1577. The Utility of Screening for Coccidioidomycosis in Recipients of Anti-TNF-α Therapy.
Session: Poster Abstract Session: Mycology: Diagnostic
Friday, October 28, 2016
Room: Poster Hall
Posters
  • Choi_final_3574099.pdf (2.4 MB)
  • Background:  Tumor necrosis factor-α inhibitors (TNF-I) are commonly used today to treat a wide variety of immune-mediated disorders. These medications are linked with an increased risk of mycobacterial, viral, and fungal infections, and some society guidelines recommend screening for tuberculosis, hepatitis B and C, human immunodeficiency virus, and active life-threatening fungal infections. Patients are also commonly screened for coccidioidomycosis in Arizona.

    Available information regarding coccidioidal infection in the setting of TNF-I is limited to few case reports and retrospective studies. The aim of our study was to determine the number of coccidioidomycosis seropositive patients identified on screening; and to describe what evaluation, treatment, and follow-up transpired for these individuals.

    Methods: We electronically searched for all patients receiving TNF-I from 9/4/2010 to 4/22/2015. The records for seropositive patients were then reviewed in detail.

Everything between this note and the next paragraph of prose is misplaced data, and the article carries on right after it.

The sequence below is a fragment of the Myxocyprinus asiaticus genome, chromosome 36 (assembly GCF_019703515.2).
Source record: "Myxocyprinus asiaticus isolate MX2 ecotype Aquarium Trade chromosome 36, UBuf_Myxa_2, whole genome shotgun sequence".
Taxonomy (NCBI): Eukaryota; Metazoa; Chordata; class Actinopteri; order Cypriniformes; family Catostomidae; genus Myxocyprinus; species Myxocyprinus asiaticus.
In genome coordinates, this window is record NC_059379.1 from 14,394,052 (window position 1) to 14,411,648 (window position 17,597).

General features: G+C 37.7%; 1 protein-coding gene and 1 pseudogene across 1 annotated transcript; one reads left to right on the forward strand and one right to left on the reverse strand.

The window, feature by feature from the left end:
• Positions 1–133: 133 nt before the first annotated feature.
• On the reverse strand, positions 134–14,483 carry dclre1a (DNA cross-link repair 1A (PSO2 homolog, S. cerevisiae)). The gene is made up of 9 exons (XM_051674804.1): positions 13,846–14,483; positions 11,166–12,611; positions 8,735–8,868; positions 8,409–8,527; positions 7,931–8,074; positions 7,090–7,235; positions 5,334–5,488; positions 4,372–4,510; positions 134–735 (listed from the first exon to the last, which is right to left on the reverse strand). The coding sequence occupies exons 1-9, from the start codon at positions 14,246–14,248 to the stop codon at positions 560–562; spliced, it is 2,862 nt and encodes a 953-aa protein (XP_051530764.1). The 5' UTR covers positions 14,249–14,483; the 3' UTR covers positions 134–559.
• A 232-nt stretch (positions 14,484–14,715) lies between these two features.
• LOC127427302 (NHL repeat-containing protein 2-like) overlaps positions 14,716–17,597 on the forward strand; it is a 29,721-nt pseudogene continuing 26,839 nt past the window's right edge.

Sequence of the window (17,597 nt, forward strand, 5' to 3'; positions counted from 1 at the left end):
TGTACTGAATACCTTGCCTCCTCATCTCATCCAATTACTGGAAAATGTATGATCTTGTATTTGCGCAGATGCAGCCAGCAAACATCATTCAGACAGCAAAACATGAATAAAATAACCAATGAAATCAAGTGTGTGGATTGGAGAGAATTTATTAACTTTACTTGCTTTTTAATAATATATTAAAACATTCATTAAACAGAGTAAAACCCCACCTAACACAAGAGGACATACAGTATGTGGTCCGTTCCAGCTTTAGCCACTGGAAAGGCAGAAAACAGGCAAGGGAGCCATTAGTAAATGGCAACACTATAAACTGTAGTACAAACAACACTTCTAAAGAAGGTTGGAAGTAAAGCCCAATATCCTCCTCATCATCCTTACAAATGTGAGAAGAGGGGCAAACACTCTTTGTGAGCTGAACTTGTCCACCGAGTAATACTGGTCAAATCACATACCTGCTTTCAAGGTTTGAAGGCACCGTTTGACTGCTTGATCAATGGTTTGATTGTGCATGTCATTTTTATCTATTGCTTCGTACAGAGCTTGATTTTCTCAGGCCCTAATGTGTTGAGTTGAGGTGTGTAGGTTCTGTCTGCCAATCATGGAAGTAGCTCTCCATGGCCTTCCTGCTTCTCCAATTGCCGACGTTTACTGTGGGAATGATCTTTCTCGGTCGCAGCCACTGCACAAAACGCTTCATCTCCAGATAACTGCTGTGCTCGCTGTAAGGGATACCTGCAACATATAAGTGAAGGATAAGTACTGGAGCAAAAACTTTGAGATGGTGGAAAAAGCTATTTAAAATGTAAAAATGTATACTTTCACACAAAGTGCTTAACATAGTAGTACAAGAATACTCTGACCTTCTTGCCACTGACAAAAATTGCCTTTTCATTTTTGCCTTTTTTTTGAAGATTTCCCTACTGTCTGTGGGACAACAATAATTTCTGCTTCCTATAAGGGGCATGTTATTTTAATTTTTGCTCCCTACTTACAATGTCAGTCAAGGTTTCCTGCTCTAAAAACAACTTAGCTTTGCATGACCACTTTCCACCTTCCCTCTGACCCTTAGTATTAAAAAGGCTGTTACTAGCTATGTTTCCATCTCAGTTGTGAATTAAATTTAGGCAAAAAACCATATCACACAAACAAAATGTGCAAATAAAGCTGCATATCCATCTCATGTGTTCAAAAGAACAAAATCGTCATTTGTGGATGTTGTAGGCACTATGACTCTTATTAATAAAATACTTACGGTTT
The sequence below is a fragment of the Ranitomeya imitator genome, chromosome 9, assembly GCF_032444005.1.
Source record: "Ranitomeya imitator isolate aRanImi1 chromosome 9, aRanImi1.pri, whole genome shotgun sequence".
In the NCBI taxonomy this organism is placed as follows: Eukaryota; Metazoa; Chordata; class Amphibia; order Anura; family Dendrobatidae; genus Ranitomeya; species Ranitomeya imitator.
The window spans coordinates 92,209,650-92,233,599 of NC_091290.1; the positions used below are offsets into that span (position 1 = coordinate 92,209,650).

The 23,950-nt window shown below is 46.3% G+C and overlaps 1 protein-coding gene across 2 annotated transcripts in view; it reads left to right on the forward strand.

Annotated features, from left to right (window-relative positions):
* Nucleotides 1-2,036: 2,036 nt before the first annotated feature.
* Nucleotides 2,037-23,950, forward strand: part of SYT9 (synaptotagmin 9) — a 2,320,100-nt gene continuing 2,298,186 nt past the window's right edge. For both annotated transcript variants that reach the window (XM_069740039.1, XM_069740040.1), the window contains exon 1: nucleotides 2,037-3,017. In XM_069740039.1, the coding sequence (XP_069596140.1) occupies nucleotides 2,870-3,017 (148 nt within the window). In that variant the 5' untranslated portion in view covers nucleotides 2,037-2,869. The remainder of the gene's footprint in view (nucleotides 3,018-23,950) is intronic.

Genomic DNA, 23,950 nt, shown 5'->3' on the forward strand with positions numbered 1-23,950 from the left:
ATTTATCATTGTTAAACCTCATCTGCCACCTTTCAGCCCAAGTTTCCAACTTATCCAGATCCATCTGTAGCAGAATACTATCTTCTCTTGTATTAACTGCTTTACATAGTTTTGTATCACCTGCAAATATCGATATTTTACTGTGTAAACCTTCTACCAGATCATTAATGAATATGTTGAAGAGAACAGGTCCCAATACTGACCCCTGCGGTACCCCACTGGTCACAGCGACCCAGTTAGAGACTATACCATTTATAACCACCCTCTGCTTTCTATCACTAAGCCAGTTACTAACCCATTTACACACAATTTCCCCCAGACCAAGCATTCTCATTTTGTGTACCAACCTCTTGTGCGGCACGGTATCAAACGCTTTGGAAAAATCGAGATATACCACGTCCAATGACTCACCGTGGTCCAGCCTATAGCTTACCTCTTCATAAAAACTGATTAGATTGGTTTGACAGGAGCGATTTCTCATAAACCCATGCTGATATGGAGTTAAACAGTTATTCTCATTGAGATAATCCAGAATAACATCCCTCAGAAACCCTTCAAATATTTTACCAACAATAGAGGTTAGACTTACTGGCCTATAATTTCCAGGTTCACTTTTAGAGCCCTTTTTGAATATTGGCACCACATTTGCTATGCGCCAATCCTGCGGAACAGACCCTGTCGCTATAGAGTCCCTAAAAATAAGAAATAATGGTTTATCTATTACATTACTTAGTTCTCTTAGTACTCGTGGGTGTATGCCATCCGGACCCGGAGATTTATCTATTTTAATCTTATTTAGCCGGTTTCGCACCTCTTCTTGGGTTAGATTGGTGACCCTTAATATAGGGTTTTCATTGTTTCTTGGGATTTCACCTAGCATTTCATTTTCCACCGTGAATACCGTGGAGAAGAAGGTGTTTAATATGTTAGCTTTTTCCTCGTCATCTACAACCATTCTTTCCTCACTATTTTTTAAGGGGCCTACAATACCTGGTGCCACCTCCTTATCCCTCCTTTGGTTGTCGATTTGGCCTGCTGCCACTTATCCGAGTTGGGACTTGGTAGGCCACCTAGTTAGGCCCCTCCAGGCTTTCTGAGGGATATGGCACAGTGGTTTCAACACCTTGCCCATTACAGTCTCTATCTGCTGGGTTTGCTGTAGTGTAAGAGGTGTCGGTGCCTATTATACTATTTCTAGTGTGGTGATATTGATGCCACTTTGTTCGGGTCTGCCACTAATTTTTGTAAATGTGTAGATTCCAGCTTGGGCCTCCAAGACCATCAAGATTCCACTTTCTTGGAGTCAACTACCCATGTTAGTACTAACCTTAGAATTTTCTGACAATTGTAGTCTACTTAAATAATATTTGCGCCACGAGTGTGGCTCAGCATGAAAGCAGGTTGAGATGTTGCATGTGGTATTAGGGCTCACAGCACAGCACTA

Results: 2218 individuals received TNF-I, 994 of whom had screening labs, and 837/994 (84%) had screening coccidioidal serologies performed. Of these, 66/837 (7.9%) were seropositive, and 55/837 (6.6%) met inclusion criteria. 19/55 (35%) were found on initial (pre-TNF-I) screening, 10/55 (18%) on annual screening, and 26/55 (47%) were identified when symptoms were evaluated. Of the 29 new diagnoses of coccidioidomycosis found on screening, 5 (17%) were diagnosed with probable coccidioidomycosis, 5 (17%) were diagnosed with possible coccidioidomycosis, 5 (17%) were diagnosed with asymptomatic seropositivity, and 14 (48%) were diagnosed with EIA IgM of uncertain significance. Of these, 8 (28%) had the initiation of their TNF-I postponed or, in those already on a TNF-I, had their medication discontinued. 12 (41%) were started on an anti-fungal at the time of their diagnosis. There were no cases of dissemination or reactivation in follow-up.

    Conclusion:  Significant resources are used to screen asymptomatic patients prior to and during TNF-I therapy, but infrequently identify active coccidioidal infections that might not have otherwise been identified.

    Kristal Choi, MD, Department of Internal Medicine, Mayo Clinic Arizona, Scottsdale, AZ, Lester Mertz, MD, Division of Rheumatology, Mayo Clinic Arizona, Scottsdale, AZ, Russell Heigh, MD, Division of Gastroenterology, Mayo Clinic Arizona, Scottsdale, AZ, James Yiannias, MD, Department of Dermatology, Mayo Clinic Arizona, Scottsdale, AZ and Janis Blair, MD, Division of Infectious Diseases, Mayo Clinic Hospital, Phoenix, AZ

    Disclosures:

    K. Choi, None

    L. Mertz, None

    R. Heigh, None

    J. Yiannias, None

    J. Blair, None

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